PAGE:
The general American population may not realize how young the Muslim American community is as a group. A comprehensive Gallup report, Muslim Americans: A National Portrait reveals that 36 percent of Muslims in the U.S. are between the ages of eighteen to twenty-nine, compared to 18 percent of the general population.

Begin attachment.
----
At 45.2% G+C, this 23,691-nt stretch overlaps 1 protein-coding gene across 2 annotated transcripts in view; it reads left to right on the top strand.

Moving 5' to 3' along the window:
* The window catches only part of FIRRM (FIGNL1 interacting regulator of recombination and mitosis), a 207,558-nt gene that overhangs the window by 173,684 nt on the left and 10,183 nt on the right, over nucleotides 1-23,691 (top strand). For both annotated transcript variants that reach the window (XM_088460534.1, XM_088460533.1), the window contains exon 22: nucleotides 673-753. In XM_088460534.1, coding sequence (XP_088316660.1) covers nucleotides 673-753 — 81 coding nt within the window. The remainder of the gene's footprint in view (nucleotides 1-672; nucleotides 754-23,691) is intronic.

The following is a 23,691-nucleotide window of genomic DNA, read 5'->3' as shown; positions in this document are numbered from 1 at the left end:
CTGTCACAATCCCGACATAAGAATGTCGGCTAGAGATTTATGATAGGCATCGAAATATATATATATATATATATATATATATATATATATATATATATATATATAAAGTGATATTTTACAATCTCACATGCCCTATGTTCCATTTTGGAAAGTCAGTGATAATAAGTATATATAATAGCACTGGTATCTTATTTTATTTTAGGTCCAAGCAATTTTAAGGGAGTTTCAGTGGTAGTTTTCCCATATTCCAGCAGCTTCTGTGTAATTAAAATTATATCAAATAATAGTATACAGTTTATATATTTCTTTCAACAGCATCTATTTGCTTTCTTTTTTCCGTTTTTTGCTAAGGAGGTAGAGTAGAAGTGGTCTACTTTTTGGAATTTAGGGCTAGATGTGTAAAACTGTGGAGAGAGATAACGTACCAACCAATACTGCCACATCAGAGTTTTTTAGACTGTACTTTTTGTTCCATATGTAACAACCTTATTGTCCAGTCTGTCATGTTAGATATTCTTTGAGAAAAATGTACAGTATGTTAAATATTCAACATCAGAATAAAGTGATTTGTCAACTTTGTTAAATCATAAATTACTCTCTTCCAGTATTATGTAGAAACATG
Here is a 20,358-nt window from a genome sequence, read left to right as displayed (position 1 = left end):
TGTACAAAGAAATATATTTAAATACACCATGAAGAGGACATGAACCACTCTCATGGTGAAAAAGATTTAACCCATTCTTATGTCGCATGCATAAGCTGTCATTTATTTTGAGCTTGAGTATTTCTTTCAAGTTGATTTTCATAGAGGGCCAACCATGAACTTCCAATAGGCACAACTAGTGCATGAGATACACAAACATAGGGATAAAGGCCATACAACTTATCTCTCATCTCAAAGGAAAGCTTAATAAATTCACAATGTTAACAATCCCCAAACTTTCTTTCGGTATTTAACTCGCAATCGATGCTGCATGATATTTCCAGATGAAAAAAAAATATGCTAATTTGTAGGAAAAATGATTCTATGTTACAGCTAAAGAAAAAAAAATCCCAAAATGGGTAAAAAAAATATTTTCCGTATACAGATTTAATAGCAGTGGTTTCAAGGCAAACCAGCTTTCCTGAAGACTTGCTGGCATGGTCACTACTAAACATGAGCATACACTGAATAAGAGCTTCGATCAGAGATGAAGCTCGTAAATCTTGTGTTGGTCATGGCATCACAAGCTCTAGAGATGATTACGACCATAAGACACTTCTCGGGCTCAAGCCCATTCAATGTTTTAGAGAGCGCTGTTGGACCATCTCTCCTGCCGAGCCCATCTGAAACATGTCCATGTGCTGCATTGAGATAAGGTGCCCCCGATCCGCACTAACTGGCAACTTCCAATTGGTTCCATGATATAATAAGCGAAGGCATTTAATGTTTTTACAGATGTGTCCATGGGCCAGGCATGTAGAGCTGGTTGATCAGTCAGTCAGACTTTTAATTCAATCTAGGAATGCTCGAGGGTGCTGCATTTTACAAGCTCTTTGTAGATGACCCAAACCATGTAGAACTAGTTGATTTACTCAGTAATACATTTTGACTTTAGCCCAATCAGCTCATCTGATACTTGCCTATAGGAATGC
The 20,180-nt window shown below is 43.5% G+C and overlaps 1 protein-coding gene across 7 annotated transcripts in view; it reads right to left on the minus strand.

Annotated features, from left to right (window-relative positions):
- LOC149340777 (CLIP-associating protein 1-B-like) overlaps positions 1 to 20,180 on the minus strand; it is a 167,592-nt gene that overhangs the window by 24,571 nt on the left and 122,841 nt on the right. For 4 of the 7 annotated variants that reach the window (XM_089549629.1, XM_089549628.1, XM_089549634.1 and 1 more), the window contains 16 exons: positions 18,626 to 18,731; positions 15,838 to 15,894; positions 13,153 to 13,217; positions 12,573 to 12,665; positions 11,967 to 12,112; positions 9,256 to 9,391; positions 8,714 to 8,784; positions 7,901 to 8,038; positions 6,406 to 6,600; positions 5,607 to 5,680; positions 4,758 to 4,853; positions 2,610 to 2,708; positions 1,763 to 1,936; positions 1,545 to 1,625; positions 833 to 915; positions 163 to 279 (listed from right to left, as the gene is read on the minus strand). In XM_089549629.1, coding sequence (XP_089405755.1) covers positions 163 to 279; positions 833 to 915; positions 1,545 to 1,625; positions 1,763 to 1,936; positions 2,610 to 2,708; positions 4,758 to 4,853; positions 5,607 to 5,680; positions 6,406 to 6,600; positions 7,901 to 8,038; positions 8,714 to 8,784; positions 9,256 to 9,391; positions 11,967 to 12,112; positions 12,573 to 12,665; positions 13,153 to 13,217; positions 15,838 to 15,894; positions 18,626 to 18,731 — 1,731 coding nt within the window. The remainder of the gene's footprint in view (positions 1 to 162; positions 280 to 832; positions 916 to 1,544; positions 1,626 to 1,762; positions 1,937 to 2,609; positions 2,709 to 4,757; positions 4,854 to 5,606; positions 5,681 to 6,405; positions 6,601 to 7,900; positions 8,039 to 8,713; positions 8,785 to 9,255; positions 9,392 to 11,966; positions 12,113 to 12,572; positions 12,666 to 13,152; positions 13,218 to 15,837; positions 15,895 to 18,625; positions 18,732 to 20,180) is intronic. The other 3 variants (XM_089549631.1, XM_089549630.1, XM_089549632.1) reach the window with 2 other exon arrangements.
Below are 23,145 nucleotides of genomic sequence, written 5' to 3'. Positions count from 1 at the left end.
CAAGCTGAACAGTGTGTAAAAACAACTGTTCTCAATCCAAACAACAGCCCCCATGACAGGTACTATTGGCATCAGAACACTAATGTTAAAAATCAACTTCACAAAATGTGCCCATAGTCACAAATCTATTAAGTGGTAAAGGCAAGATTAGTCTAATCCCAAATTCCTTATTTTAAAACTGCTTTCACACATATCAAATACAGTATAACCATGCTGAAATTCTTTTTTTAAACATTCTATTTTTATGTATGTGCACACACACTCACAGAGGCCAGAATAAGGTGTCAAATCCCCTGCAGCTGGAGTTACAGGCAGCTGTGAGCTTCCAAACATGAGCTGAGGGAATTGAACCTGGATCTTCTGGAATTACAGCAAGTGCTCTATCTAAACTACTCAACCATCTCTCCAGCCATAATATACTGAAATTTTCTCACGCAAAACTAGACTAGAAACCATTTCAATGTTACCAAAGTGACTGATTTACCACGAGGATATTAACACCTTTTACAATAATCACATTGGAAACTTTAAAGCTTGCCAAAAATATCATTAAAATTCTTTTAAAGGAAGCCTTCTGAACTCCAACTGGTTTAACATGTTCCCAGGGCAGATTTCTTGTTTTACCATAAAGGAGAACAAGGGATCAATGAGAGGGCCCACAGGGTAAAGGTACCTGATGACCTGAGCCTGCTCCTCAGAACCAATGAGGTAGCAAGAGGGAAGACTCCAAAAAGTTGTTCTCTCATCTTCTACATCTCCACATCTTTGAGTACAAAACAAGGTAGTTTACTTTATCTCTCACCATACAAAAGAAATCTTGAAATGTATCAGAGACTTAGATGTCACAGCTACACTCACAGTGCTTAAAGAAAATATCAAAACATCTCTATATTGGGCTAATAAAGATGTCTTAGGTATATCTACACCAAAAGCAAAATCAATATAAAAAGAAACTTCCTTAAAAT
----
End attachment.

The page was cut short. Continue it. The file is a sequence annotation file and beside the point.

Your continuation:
Thus the work of these young Muslim Americans in giving voice to their generation is absolutely crucial. Forming an identity as a young person who is both Muslim and American post 9/11 is an enormous challenge. Hadia Mubarak, the first female elected president of the National Muslim Students Association, comments, in the Gallup report, on the challenge of being young and Muslim in the U.S. “In the subliminal consciousness of the American public, Islam is still equated with a foreign culture, and thus, any manifestation of Islam is perceived as an attempt to hold on to a foreign tradition. This is one of the greatest dilemmas facing my generation of Muslim Americans. How do we demonstrate our commitment to Islam is integral to our American identity?”